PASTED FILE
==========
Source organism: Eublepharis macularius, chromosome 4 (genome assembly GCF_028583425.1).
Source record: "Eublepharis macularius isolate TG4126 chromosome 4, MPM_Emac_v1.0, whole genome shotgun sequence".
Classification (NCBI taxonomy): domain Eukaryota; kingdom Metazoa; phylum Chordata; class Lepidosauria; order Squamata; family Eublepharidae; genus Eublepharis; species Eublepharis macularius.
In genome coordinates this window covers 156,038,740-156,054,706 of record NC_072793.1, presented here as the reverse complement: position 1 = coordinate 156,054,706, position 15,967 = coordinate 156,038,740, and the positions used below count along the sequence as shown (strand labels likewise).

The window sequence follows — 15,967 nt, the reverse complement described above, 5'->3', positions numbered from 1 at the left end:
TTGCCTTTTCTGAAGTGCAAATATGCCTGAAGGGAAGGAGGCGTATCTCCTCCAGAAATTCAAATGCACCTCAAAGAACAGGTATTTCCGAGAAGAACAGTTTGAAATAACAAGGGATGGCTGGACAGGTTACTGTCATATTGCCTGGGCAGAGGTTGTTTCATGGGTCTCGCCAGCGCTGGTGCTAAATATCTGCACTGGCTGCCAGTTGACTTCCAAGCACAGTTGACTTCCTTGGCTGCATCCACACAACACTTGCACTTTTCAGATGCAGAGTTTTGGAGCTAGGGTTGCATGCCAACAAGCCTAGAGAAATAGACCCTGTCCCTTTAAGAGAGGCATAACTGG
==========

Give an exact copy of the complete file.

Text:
Source organism: Eublepharis macularius, chromosome 4 (genome assembly GCF_028583425.1).
Source record: "Eublepharis macularius isolate TG4126 chromosome 4, MPM_Emac_v1.0, whole genome shotgun sequence".
Classification (NCBI taxonomy): domain Eukaryota; kingdom Metazoa; phylum Chordata; class Lepidosauria; order Squamata; family Eublepharidae; genus Eublepharis; species Eublepharis macularius.
In genome coordinates this window covers 156,038,740-156,054,706 of record NC_072793.1, presented here as the reverse complement: position 1 = coordinate 156,054,706, position 15,967 = coordinate 156,038,740, and the positions used below count along the sequence as shown (strand labels likewise).

The window sequence follows — 15,967 nt, the reverse complement described above, 5'->3', positions numbered from 1 at the left end:
TTGCCTTTTCTGAAGTGCAAATATGCCTGAAGGGAAGGAGGCGTATCTCCTCCAGAAATTCAAATGCACCTCAAAGAACAGGTATTTCCGAGAAGAACAGTTTGAAATAACAAGGGATGGCTGGACAGGTTACTGTCATATTGCCTGGGCAGAGGTTGTTTCATGGGTCTCGCCAGCGCTGGTGCTAAATATCTGCACTGGCTGCCAGTTGACTTCCAAGCACAGTTGACTTCCTTGGCTGCATCCACACAACACTTGCACTTTTCAGATGCAGAGTTTTGGAGCTAGGGTTGCATGCCAACAAGCCTAGAGAAATAGACCCTGTCCCTTTAAGAGAGGCATAACTGG